WALTHAM, Mass. Courtney Lee is no different than most players who join the Boston Celtics.
He wants to fit in.
But as he soon found out, the best way to fit in is to simply play your game.
That's exactly what Lee did in Boston's 30-point blowout win over EA7 Emporio Armani in Milan, a far different kind of performance than the one he delivered in Boston's six-point loss to Fenerbahce Ulker in Istanbul.
"That first game, I was worried too much about fitting in, trying to get to the chemistry right away, kind of watching instead of going out there and playing my game," Lee told CSNNE.com. "After the first game, Coach Doc Rivers came to me and just said be aggressive. I need you to attack on the defensive and offensive end. Once I heard that, that's how I went into the second game."
While Rivers' spiel certainly helped, there was never a point in which he was concerned about Lee getting down to playing his game.
For starters, it's still early in training camp.
And Lee has proven throughout his career that he can adjust to playing with new teammates, very quickly.
Drafted with the No. 22 pick in the 2008 draft out of Western Kentucky, Lee has played for three different teams in his four NBA seasons. In that span, he has started 47 percent of the time with career averages of 10 points per game.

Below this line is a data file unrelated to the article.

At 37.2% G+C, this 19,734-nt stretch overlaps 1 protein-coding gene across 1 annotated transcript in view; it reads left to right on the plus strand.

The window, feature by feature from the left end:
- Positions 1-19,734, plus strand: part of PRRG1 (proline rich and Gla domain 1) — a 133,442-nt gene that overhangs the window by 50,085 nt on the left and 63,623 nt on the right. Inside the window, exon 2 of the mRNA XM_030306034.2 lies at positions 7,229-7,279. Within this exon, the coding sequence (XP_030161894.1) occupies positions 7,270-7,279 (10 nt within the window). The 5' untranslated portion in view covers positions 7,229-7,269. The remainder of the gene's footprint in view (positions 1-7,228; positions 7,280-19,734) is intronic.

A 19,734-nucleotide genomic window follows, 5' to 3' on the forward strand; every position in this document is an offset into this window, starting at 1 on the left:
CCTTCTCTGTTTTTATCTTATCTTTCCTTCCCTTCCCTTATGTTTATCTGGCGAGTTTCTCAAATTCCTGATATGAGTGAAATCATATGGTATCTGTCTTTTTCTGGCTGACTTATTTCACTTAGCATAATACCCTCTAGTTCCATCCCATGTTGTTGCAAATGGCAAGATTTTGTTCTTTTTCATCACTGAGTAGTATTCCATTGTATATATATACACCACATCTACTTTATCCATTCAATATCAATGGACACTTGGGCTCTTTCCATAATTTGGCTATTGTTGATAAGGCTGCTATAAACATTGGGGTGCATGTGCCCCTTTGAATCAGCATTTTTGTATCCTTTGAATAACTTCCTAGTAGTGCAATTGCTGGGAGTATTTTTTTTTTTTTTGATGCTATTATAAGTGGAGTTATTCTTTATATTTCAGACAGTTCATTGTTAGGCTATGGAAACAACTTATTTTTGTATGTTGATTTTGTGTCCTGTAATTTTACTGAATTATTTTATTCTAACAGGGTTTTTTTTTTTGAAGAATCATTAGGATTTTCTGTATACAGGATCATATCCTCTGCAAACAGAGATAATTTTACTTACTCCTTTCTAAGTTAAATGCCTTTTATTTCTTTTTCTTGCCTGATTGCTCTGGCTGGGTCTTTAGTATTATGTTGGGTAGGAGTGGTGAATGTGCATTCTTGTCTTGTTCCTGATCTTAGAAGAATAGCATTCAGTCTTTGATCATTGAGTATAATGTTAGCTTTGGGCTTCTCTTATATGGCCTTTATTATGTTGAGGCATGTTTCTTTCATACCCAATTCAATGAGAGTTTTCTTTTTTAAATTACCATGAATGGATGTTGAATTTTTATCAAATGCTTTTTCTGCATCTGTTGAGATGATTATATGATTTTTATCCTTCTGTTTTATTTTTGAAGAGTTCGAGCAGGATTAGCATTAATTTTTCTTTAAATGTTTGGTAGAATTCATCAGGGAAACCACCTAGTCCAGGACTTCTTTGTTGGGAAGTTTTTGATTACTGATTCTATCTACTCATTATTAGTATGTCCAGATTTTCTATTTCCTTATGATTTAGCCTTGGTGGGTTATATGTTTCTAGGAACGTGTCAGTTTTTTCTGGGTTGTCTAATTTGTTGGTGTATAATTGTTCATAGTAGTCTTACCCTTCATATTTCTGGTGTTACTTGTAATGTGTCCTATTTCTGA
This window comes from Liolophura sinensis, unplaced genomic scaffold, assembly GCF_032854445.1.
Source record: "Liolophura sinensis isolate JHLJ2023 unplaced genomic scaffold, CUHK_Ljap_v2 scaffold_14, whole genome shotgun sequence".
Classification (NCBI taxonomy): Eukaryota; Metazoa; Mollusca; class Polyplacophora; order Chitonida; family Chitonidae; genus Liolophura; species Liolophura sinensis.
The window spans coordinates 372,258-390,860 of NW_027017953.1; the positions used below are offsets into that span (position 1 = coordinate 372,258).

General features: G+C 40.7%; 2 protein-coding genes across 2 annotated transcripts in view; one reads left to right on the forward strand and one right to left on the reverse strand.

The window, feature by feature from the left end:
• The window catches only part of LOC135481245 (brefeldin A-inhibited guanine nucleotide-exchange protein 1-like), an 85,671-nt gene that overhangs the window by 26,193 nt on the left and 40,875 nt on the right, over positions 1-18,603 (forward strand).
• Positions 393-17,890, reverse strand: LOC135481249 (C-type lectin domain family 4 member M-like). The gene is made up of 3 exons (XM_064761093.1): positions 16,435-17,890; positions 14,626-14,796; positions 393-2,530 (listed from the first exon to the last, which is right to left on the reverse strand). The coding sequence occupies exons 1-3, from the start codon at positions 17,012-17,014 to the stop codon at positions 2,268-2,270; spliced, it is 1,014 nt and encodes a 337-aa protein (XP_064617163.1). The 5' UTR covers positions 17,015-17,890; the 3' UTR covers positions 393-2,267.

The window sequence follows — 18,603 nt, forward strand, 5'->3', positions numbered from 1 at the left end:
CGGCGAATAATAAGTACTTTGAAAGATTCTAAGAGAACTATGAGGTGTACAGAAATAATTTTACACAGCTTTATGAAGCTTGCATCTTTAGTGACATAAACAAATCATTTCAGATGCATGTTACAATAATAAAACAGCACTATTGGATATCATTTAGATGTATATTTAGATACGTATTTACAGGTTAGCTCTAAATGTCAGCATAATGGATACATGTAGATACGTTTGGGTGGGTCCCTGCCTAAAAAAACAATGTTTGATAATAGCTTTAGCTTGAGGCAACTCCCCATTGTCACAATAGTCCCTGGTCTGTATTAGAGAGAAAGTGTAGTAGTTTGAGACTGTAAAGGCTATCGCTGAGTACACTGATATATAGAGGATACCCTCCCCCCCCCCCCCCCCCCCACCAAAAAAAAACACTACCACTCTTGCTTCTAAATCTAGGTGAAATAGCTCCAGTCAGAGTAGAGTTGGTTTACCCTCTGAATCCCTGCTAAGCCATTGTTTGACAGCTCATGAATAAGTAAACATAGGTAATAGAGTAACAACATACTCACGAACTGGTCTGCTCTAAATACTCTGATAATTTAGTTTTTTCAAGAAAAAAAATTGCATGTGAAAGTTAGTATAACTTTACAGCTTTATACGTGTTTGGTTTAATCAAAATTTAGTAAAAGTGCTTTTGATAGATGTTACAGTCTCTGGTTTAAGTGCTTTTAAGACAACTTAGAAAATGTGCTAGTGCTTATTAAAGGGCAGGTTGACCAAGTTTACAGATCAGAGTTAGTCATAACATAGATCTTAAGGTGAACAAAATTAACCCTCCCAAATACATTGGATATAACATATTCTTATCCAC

"I think early on he was trying to be invisible or whatever," Rivers told CSNNE.com. "But he's been good."
Lee's initial play was similar to that of Jeff Green in 2011 when Green was acquired via trade from Oklahoma City.
Like Lee, Green also tried too hard to fit in rather than play the way he's accustomed to playing.
Green appeared in 26 games for the C's, but never had the kind of impact he or the Celtics were expecting.
However, it doesn't appear that it will take Lee that long to get over trying too hard to fit in.
"They got a system in play," Lee said. "You want to make sure you understand it. You don't want to be doing the wrong things out there. But at the same time, I have to be me and play the way I know how to play. I'm getting there."
Paul Pierce said fitting in with the Celtics to some degree depends on a player's level of experience.
"For a young player, it's sometimes best to sit back and listen," Pierce said. "Understand what's going on, listening to the vets, kind of follow our lead."
For young veterans like Lee, they are beyond trying to prove that they can play in the NBA.
Their mindset has more to do with winning games, than winning over their new teammates.
"They got their contracts. At this point, they want to win," Pierce said. "We know they could probably do more in other places than what they do here, but these guys understand the sacrifice that's needed. They want to win a championship. That's great to have guys like that."